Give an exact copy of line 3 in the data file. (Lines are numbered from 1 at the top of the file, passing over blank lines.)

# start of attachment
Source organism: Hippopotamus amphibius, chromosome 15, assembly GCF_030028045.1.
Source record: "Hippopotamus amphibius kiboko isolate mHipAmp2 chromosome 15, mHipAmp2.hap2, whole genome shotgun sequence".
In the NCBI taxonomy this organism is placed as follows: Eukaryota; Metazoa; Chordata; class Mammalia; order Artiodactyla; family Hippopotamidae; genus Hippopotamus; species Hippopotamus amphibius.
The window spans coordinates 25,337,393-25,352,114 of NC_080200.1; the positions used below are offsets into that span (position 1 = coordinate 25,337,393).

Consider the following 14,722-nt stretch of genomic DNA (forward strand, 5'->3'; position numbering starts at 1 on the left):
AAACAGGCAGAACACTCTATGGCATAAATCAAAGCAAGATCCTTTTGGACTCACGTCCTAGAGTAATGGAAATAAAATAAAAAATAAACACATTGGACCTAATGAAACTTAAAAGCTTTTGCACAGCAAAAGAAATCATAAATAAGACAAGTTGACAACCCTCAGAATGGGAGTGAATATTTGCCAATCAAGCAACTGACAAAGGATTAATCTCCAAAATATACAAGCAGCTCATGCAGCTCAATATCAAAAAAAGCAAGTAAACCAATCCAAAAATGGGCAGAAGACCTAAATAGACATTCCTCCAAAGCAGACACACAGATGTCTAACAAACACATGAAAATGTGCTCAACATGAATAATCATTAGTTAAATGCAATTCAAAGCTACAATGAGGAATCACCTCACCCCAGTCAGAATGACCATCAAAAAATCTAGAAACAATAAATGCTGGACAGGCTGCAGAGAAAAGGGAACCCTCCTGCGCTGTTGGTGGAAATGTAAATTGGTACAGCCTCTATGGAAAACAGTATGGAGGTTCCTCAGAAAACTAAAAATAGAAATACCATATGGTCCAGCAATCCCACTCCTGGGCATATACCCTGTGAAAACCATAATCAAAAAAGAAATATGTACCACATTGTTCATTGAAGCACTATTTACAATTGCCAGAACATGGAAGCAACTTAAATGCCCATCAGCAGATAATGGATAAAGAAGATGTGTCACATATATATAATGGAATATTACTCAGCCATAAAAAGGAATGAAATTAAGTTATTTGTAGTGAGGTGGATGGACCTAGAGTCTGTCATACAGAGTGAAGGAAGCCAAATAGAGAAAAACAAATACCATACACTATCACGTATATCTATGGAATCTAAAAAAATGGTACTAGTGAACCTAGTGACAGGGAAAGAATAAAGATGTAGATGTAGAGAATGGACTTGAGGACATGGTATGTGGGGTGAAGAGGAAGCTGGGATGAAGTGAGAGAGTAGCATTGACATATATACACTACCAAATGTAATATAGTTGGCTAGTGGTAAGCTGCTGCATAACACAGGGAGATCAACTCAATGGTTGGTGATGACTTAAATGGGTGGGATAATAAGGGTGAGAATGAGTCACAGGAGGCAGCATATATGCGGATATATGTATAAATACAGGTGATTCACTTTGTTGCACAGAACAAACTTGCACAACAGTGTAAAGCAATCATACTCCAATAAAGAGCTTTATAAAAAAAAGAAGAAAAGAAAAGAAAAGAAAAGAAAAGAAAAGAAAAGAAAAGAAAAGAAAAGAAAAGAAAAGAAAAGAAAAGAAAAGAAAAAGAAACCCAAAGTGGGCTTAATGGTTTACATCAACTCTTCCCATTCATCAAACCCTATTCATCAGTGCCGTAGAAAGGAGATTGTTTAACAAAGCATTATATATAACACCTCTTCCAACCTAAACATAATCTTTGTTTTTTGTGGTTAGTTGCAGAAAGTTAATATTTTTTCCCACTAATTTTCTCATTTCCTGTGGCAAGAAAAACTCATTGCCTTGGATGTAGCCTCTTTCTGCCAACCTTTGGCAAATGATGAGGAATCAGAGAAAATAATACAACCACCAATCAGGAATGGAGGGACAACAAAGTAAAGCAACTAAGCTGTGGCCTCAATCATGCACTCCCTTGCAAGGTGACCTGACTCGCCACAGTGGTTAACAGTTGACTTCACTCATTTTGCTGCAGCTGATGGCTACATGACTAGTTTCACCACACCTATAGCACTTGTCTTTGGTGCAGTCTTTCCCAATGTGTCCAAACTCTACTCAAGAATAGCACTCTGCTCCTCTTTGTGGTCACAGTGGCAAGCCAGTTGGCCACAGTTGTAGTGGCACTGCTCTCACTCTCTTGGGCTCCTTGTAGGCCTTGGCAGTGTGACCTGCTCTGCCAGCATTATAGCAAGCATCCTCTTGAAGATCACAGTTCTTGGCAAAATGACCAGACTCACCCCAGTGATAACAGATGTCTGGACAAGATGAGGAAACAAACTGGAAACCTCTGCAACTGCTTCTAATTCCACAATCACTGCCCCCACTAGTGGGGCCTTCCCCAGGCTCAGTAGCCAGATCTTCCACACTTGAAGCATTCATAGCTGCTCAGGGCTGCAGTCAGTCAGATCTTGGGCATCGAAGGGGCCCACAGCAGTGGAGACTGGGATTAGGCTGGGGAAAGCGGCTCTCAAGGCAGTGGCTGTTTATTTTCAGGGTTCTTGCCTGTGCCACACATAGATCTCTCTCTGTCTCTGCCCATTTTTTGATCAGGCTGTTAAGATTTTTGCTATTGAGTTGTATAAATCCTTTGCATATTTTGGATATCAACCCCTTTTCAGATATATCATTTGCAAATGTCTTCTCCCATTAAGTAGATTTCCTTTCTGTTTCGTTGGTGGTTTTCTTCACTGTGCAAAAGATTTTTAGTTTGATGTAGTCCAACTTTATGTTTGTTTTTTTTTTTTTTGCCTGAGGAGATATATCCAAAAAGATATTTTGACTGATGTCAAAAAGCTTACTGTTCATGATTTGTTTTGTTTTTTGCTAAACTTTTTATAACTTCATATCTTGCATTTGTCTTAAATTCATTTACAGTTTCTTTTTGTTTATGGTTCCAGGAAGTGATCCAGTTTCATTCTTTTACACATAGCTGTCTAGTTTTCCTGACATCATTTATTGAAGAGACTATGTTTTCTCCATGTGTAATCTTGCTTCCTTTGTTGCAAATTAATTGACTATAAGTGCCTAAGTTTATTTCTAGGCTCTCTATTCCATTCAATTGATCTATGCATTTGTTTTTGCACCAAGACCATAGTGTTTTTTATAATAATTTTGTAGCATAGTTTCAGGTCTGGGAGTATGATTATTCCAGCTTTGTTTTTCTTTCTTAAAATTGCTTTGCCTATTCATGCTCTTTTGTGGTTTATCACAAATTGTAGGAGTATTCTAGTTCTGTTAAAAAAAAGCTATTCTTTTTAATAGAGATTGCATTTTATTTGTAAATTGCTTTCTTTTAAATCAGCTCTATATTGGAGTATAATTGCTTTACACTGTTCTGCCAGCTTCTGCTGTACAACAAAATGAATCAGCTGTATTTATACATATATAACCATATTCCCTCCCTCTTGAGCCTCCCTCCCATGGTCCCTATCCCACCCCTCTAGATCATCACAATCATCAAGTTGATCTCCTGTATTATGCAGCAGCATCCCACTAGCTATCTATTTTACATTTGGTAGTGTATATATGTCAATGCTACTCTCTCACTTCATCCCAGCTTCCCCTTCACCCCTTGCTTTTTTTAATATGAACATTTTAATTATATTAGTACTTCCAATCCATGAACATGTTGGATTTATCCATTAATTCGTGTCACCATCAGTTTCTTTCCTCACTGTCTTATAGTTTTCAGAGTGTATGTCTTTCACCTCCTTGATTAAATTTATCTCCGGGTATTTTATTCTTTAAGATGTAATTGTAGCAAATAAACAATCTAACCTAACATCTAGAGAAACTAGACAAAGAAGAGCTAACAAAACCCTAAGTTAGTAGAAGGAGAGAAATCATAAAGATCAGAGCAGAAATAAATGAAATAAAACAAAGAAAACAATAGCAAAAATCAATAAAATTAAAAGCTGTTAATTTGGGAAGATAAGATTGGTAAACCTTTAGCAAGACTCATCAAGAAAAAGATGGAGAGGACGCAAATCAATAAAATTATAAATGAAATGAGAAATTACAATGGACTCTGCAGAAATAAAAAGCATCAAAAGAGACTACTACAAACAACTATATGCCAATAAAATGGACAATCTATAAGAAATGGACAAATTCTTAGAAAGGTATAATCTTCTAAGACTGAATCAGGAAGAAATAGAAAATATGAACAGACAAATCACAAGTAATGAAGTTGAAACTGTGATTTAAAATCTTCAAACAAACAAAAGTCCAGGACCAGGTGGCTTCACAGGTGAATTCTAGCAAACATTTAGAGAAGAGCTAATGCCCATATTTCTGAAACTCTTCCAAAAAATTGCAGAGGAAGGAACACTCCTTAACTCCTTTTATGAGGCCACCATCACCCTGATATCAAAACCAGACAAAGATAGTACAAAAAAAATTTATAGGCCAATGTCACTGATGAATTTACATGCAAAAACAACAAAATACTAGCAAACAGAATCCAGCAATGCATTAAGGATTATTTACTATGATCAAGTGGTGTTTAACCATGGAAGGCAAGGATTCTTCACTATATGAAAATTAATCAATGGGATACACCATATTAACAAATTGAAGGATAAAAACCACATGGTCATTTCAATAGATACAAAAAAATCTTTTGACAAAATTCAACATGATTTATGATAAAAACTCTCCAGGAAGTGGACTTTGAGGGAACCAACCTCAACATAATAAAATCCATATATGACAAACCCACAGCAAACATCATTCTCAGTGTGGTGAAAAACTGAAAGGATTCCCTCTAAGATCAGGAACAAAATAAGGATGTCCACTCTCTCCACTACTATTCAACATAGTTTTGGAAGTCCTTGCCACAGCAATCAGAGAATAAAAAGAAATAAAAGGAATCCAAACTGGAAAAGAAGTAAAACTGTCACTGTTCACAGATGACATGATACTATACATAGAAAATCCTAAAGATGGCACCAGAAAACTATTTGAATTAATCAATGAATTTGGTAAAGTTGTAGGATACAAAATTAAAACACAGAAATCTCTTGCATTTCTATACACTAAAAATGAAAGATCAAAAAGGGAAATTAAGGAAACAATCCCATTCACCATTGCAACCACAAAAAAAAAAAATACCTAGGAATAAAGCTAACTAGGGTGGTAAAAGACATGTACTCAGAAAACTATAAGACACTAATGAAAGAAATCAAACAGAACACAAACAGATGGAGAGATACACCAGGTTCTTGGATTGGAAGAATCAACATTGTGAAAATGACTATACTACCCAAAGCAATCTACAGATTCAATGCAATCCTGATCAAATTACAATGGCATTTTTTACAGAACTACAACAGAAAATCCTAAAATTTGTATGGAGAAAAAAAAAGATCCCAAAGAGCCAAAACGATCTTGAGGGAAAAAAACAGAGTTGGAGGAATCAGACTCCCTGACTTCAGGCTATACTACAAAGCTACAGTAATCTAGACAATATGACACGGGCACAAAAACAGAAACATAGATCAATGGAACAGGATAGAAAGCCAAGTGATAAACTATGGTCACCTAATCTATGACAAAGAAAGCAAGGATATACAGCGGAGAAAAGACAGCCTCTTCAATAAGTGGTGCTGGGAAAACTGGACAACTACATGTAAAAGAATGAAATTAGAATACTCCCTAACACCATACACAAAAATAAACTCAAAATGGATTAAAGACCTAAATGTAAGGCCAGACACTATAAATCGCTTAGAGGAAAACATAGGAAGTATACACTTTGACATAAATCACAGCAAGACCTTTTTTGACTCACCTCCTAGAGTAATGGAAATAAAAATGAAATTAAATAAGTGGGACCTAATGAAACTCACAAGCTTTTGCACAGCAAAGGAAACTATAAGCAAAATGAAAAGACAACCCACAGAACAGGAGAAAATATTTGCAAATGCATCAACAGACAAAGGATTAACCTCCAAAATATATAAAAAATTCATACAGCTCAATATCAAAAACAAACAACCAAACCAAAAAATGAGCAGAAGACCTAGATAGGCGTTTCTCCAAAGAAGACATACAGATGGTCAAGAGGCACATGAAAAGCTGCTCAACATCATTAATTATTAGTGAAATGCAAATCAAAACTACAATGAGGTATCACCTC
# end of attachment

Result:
In the NCBI taxonomy this organism is placed as follows: Eukaryota; Metazoa; Chordata; class Mammalia; order Artiodactyla; family Hippopotamidae; genus Hippopotamus; species Hippopotamus amphibius.